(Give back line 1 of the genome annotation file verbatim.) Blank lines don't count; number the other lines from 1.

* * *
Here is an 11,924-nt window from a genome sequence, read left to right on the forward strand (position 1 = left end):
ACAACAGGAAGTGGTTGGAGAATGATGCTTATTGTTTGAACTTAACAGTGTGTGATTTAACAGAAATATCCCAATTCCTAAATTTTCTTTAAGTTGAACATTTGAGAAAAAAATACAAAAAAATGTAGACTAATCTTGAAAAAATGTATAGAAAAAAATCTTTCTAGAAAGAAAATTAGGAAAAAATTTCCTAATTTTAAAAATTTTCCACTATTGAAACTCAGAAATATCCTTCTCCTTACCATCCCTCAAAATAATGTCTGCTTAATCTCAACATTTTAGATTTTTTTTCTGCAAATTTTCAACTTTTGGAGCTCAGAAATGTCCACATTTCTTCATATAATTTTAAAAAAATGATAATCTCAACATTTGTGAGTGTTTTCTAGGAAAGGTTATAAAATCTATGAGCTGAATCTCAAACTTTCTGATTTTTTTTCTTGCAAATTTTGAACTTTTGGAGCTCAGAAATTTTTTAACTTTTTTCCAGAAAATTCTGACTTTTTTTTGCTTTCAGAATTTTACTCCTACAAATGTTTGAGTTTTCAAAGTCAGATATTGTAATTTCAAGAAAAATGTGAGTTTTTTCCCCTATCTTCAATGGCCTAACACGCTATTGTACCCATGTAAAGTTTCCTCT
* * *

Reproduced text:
Here is an 11,924-nt window from a genome sequence, read left to right on the forward strand (position 1 = left end):